Inefficient homes are unhealthy, expensive to run and vulnerable to extreme weather. Clear solutions exist, but low-income households and renters need support to access them.

Too many Australians live in energy-inefficient homes. Rooftop solar and energy efficiency upgrades (such as efficient hot water systems, heating and cooling) can make these homes healthier and less costly to run. However, many low-income households face financial and information barriers to improving their homes.

To make homes healthier and more comfortable, Australian governments need to act.

Introduce minimum efficiency standards for rental properties

Many rented homes are inefficient and neither landlords nor renters generally have an incentive to improve them. Requiring landlords to ensure rented homes meet minimum standards for energy efficiency would systematically improve people’s health, cost of living and the quality of housing in Australia.

Support low-income households to access energy efficiency and solar upgrades

Australian governments should assist renters, those in public housing and home-owners to upgrade their homes, including financial assistance to upgrade high-cost, inefficient fixtures, such as hot water systems, heating and cooling, and to install solar panels.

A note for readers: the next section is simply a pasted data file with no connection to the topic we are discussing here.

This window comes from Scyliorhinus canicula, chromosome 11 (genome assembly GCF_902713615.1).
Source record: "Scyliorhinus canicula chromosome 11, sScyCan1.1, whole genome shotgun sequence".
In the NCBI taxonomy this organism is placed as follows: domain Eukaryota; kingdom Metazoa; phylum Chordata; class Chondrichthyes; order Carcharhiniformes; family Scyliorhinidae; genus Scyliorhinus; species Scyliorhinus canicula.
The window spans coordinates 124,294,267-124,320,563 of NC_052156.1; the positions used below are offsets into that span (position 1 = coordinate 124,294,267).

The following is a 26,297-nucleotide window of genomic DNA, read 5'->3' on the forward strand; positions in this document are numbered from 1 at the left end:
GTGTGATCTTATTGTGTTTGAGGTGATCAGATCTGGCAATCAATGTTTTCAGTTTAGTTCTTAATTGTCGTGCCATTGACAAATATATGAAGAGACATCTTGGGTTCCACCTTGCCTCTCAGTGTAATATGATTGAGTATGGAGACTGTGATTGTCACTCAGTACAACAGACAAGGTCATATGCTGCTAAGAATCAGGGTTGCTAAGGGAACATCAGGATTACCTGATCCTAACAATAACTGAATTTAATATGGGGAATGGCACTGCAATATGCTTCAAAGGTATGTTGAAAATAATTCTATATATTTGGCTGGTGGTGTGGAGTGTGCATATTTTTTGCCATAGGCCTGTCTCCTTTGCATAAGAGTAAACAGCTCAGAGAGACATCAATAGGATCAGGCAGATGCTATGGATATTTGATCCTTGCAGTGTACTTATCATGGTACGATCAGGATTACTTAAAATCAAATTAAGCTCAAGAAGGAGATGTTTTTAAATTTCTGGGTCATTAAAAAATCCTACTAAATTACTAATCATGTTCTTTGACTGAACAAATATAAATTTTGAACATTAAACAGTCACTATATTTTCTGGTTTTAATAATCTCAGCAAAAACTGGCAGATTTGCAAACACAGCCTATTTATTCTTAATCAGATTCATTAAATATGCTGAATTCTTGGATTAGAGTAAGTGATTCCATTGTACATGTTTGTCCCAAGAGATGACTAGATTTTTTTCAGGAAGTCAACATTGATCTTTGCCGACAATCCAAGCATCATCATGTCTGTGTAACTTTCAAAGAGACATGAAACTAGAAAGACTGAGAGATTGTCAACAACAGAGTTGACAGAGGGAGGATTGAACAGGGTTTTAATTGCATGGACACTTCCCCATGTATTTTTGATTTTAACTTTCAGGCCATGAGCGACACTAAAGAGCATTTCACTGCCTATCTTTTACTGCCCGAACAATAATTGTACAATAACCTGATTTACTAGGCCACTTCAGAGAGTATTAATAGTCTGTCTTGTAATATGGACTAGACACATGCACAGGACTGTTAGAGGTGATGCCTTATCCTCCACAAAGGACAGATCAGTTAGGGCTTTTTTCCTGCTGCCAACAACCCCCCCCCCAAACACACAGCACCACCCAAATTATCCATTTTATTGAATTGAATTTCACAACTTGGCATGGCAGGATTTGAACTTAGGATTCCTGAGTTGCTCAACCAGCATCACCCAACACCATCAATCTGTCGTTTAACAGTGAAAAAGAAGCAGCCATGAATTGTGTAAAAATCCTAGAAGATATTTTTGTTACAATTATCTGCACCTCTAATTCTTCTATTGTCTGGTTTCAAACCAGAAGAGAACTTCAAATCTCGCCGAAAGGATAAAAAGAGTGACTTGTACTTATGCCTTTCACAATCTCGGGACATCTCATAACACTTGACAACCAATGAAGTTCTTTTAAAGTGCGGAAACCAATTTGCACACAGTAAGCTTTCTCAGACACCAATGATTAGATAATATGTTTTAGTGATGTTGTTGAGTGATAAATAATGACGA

Gary (pictured above) is on a pension and couldn’t afford a solar power system. The Brotherhood’s Home Energy Assist Affordable Retrofits pilot project enabled him to install solar panels, which he says will dramatically cut his energy bills.

Innovative trials

Home Energy Assist: Affordable Retrofits, tailored advice and subsidised energy efficiency upgrades to 88 low-income households

Your Sustainable Home in partnership with the Lord Mayor’s Charitable Foundation

Clean Energy for All, installing subsidised solar panels at social housing sites in Melbourne

Victorian Residential Efficiency Scorecard, free home energy assessments to 200 vulnerable households


Low-income renters and energy affordability, ABC Radio National interview, 2018.

To reduce the impact of rising electricity and gas prices on renters, independent senator Tim Storer has filed a private member's bill proposing tax incentives for landlords to make energy efficiency upgrades on properties where the rent is $300 a week or less.

Read more about our energy efficiency research.

Contact: Damian Sulivan dsullivan(at)

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